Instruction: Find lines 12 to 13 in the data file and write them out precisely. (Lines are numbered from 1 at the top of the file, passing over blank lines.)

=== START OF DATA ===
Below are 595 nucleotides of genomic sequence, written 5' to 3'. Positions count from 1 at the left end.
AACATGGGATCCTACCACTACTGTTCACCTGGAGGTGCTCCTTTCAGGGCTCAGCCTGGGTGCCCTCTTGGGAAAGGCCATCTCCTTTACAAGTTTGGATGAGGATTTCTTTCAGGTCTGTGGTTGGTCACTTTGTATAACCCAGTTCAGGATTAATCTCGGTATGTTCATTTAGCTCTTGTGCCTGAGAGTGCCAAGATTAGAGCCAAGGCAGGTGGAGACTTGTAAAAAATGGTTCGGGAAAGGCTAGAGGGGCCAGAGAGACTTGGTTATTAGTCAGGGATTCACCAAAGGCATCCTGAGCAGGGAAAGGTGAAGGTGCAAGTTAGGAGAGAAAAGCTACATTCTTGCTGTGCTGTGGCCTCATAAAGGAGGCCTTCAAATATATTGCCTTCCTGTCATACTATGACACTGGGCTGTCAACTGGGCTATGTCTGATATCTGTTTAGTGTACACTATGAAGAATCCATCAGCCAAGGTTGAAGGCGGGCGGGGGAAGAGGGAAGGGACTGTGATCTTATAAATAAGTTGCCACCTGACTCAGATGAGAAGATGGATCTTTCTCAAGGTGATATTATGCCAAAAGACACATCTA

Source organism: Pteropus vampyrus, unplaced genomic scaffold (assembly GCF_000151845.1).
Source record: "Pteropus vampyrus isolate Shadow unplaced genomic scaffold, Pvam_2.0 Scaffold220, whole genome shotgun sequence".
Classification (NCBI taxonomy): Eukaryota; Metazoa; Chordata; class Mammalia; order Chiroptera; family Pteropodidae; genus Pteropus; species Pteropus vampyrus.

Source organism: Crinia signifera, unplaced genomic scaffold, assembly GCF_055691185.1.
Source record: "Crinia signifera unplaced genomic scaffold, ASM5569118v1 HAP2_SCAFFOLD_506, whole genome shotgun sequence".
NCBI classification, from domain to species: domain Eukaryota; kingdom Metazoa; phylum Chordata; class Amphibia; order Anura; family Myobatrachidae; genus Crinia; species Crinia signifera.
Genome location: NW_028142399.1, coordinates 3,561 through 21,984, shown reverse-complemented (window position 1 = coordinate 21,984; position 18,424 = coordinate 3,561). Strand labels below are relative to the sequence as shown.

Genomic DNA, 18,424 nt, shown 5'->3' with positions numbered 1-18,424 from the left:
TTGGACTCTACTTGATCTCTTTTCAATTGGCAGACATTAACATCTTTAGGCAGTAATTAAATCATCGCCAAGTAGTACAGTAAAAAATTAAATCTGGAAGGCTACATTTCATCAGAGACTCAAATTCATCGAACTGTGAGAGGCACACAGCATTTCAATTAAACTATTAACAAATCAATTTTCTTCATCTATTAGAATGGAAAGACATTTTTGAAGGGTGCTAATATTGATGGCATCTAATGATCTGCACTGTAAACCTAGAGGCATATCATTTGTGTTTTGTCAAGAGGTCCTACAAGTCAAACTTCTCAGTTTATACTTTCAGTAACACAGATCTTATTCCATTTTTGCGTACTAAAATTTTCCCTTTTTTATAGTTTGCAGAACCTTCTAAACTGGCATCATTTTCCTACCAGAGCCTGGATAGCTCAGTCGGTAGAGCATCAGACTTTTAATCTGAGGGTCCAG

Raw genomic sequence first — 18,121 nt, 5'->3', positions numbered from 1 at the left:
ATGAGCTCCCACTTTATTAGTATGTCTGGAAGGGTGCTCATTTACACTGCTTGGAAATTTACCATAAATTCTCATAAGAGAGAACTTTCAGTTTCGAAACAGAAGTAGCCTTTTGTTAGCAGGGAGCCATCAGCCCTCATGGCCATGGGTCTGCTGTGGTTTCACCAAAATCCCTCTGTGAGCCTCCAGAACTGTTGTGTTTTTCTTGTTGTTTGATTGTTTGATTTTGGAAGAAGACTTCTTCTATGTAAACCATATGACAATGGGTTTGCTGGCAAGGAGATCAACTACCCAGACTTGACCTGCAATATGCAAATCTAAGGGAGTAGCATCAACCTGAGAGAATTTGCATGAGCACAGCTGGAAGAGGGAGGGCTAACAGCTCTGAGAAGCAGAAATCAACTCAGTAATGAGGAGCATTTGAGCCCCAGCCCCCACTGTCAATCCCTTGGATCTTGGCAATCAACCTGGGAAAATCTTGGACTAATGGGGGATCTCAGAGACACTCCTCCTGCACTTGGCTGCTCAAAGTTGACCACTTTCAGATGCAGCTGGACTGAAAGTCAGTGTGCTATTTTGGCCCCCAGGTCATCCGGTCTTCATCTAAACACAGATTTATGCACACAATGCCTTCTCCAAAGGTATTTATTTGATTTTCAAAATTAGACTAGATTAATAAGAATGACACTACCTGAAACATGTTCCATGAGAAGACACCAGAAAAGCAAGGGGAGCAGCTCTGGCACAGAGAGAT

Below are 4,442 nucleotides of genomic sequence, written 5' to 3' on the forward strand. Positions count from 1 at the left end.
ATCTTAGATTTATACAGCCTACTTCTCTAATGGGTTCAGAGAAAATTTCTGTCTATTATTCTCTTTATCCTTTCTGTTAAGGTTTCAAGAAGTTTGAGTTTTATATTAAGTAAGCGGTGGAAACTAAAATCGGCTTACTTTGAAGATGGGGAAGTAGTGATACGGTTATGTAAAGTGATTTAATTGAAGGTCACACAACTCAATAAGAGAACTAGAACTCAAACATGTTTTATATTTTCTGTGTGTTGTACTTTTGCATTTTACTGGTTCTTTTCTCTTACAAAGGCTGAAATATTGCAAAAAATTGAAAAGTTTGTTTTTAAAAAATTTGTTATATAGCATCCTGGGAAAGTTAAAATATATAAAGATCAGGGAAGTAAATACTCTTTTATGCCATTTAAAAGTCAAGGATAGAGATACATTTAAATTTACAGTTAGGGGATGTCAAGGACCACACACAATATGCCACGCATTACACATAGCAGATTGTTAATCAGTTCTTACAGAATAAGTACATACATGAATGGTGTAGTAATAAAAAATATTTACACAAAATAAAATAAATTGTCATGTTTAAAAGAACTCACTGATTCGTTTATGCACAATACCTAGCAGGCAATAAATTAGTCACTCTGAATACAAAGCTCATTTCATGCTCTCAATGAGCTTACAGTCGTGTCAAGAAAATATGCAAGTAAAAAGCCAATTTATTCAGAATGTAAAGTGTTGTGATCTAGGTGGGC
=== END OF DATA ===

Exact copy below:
Raw genomic sequence first — 18,121 nt, 5'->3', positions numbered from 1 at the left:
ATGAGCTCCCACTTTATTAGTATGTCTGGAAGGGTGCTCATTTACACTGCTTGGAAATTTACCATAAATTCTCATAAGAGAGAACTTTCAGTTTCGAAACAGAAGTAGCCTTTTGTTAGCAGGGAGCCATCAGCCCTCATGGCCATGGGTCTGCTGTGGTTTCACCAAAATCCCTCTGTGAGCCTCCAGAACTGTTGTGTTTTTCTTGTTGTTTGATTGTTTGATTTTGGAAGAAGACTTCTTCTATGTAAACCATATGACAATGGGTTTGCTGGCAAGGAGATCAACTACCCAGACTTGACCTGCAATATGCAAATCTAAGGGAGTAGCATCAACCTGAGAGAATTTGCATGAGCACAGCTGGAAGAGGGAGGGCTAACAGCTCTGAGAAGCAGAAATCAACTCAGTAATGAGGAGCATTTGAGCCCCAGCCCCCACTGTCAATCCCTTGGATCTTGGCAATCAACCTGGGAAAATCTTGGACTAATGGGGGATCTCAGAGACACTCCTCCTGCACTTGGCTGCTCAAAGTTGACCACTTTCAGATGCAGCTGGACTGAAAGTCAGTGTGCTATTTTGGCCCCCAGGTCATCCGGTCTTCATCTAAACACAGATTTATGCACACAATGCCTTCTCCAAAGGTATTTATTTGATTTTCAAAATTAGACTAGATTAATAAGAATGACACTACCTGAAACATGTTCCATGAGAAGACACCAGAAAAGCAAGGGGAGCAGCTCTGGCACAGAGAGAT